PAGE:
Now let us talk about the most important part and why you will really buy this motorcycle. The engine used in these motorcycles is a 249-cc, single-cylinder, fuel-injected, oil-cooled unit that puts out 26.5 hp at 9,300 revolutions per minute and a peak torque of 22.2 Nm at 7,300 rpm. In comparison, the BS4 model put out 26.5 hp at 9,500 rpm and a peak torque of 22.6 Nm at 7,500 rpm, which indicates that Suzuki have succeeded in retaining the power figures, albeit with a slight difference in the peak rpm. Just like the BS4 model, we are happy to report that this engine retains all that we liked about it and is even more refined now. It is smooth through the rev-range and the character of this engine allows you to comfortably cruise through city traffic.
While accelerating, you can feel that the power delivery is linear all the way up to the 9,300-rpm mark with a strong mid-range and that the six-speed gearbox is slick and makes for swift up-and-down shifts. The SOCS (Suzuki Oil Cooling System) is impressive as it manages engine heat efficiently in city traffic and even when the bike is being ridden hard. When we were riding on the highway, I was astride the SF 250 and was able to achieve an indicated top speed of 154 km/h in sixth gear before the bike hit the rev-limiter. Meanwhile, Anosh, who was on the Gixxer 250, was able to achieve a top speed of 151 km/h and the bike was not able to pull all the way to the 9,300-rpm mark. This may possibly be ascribed to the better aerodynamics of the SF 250 and the fact that I am the lighter rider. The engine also allows the rider to stay in higher gears at low speeds; a simple twist of the throttle will quickly get the bike up to speed.
Suspension duties are handled by a 41-mm telescopic fork at the front and a swingarm-mounted monoshock at the rear, which work well to absorb most bumps and undulations on city roads. Keeping the bike in contact with the ground is a set of MRF Revz tyres, a 110-section at the front and a 150-section at the rear. These tyres get the job done and, in my opinion, are great for everyday use. The 150-cc Gixxers use slightly narrower tyres and that is why they feel more nimble and flickable, but with these tyres on the 250 what you get is more mid-corner stability with the bike feeling more planted. Needless to say, this instils greater confidence in the rider while hitting the canyons.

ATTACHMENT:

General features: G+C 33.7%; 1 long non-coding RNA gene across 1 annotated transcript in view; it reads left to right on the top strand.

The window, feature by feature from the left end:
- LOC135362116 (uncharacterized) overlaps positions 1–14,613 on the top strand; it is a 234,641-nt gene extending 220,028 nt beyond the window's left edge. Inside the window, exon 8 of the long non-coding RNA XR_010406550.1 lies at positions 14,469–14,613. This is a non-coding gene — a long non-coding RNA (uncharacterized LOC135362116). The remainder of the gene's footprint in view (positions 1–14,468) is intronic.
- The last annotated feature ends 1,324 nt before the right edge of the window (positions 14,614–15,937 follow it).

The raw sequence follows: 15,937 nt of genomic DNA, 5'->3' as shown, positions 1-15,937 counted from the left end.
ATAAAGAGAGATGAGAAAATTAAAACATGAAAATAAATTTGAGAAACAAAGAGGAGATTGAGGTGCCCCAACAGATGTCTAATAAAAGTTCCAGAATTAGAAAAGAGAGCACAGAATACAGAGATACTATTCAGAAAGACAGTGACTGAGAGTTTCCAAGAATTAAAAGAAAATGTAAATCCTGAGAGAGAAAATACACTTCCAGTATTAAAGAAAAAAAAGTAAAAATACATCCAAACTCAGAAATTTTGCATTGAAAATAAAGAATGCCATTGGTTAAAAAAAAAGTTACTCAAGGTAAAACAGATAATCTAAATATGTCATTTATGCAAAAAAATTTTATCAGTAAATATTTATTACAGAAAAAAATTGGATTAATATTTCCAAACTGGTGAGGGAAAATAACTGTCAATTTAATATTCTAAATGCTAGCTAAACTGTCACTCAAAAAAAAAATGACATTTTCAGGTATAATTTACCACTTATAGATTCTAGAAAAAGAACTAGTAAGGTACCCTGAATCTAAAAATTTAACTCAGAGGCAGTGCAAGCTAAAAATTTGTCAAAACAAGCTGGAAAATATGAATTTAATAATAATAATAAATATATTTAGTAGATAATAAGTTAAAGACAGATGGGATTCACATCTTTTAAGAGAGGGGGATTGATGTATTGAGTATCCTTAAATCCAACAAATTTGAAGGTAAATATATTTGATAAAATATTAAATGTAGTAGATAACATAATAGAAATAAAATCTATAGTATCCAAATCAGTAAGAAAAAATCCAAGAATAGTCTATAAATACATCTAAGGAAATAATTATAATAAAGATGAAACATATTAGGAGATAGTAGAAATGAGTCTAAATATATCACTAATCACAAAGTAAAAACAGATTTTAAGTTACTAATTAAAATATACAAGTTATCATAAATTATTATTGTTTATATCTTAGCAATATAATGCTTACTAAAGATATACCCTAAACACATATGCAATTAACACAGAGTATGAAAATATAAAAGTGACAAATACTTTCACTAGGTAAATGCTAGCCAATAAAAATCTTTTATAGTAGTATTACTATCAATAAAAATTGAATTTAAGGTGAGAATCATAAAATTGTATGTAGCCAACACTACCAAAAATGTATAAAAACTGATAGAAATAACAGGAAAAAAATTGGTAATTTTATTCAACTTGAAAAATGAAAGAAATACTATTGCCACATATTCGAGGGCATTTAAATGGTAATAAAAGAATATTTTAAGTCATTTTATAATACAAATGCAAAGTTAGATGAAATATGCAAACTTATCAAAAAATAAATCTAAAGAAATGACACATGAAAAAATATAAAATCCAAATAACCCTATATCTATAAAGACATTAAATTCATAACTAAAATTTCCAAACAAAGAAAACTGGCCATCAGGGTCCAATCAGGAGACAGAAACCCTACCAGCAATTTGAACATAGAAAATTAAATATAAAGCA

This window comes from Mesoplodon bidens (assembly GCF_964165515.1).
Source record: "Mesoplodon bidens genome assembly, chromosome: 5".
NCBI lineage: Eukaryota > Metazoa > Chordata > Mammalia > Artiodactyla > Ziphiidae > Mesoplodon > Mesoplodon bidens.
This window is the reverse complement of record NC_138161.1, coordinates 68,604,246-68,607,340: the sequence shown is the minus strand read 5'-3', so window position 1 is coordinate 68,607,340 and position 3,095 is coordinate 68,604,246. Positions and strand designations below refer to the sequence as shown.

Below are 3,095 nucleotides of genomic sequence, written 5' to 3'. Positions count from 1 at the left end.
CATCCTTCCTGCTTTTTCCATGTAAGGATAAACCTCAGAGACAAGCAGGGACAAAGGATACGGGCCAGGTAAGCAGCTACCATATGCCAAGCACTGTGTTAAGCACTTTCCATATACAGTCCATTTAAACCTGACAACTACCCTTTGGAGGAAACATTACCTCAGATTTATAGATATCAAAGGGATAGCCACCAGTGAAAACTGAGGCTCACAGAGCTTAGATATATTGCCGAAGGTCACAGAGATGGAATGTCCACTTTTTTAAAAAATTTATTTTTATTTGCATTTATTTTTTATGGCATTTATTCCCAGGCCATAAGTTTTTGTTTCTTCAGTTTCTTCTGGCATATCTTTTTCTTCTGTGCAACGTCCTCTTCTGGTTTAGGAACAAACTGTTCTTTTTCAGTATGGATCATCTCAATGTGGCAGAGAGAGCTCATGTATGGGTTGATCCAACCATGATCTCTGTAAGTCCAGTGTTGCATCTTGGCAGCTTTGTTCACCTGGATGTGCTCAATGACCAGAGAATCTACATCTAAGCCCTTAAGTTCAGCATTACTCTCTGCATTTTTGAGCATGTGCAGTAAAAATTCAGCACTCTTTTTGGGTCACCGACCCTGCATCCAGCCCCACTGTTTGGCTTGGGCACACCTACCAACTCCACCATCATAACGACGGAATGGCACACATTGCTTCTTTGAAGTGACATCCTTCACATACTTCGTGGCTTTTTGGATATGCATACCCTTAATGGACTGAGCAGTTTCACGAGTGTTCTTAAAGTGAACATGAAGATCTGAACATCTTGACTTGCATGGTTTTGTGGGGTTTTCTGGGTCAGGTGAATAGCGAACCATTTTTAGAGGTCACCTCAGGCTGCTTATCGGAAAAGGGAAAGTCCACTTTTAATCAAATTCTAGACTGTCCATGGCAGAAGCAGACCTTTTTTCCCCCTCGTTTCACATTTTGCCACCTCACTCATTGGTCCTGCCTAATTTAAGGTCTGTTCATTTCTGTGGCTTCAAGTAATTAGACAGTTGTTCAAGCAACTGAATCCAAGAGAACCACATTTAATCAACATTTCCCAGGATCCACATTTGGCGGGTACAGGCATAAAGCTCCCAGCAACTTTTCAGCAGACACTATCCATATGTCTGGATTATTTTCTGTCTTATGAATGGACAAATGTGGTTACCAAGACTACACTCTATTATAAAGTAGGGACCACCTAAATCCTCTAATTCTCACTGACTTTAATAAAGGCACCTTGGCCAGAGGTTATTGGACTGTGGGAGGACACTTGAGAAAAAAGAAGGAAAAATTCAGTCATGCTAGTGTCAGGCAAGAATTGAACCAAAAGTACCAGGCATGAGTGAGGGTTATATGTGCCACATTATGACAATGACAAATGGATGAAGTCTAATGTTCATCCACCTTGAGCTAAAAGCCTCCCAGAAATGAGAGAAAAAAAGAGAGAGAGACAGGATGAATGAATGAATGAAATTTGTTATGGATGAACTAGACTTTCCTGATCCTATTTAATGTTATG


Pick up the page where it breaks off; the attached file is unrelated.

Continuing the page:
Finally, the braking set-up comprises discs at both ends with dual-channel ABS. This set-up perfectly complements the nature of the motorcycle with sharp and precise feedback and no intervention felt from the ABS at the front end. All you need is a single finger on the front brake lever to get the bikes to stop instantly. To suit the touring needs of many, there are also a bunch of accessories on offer such as saddlebags, USB charging socket, brake and clutch lever guards and much more.
The naked Gixxer 250 is priced at Rs 1.65 lakh and the Gixxer SF 250 at Rs 1.76 lakh (ex-showroom). Both these motorcycles prove to be great for a rider planning to upgrade from a 150-cc motorcycle as they offer a perfect blend of speed, safety, and practicality. They might not be the fastest 250-cc machines in the Indian market, but this engine, in my opinion, is a significant all-rounder and makes these bikes the best bet for a rider looking for an upgrade that also promises everyday usability.